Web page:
Send to

Choose Destination
J Phys Chem A. 2013 Sep 5;117(35):8368-76. doi: 10.1021/jp404272e. Epub 2013 Aug 26.

Combined sulfur K-edge XANES-EXAFS study of the effect of protonation on the sulfate tetrahedron in solids and solutions.

Author information

Paul Scherrer Institut, General Energy Research, Laboratory for Bioenergy and Catalysis, CH-5232 Villigen PSI, Switzerland.


Sulfur K-edge X-ray absorption spectroscopy (XAS) has been used to distinguish between aqueous and solid sulfates and to investigate changes in their speciation. Data have been collected for tetrahedrally coordinated S in K2SO4 and KHSO4 solids and aqueous solutions. With a first qualitative analysis of the X-ray absorption near-edge structure (XANES) spectra, it has been observed that those for solids are much more structured and distinguishable from those of aqueous solutions. The protonation state has a strong effect on the white line of sulfates and has been assigned to the different charge delocalization in the samples, the effect of the solvating water molecules and multiple scattering effects. In the extended X-ray absorption fine structure (EXAFS) spectra, the backscattering from the first O shell dominated the EXAFS fine structure function, χ(k), but the nonlinear multiple scattering contributions occurring in the first coordination shell are significant and must be considered in the EXAFS analysis. The intensity of these contributions strongly depend on the symmetry of the system. For a distorted tetrahedron, the intensity of the multiple scattering contributions is less than that found in a regular tetrahedron. The FEFF code has been used to model the contributions of the multiple-scattering processes. The observed experimental evidence in the XAS data can be used to distinguish between sulfates in solids and liquids. This is applicable to many chemical, geochemical, and biological systems.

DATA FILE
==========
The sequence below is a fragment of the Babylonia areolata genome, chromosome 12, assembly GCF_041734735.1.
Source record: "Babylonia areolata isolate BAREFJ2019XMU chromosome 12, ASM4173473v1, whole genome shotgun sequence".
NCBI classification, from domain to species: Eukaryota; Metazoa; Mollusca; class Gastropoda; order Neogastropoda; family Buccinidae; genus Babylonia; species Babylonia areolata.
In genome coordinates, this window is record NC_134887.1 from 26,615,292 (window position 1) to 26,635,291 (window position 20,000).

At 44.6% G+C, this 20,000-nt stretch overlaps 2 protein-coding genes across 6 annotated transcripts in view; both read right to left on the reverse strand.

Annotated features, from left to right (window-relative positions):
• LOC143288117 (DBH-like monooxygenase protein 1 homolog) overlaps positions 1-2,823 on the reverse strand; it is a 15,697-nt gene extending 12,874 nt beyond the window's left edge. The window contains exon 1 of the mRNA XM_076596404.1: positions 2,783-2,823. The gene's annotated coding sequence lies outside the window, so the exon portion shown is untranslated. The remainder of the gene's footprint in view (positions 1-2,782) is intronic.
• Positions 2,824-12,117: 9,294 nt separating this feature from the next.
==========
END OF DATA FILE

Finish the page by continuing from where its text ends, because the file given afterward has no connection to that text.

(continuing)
Supplemental Content

Full text links

Icon for American Chemical Society
Loading ...
Support Center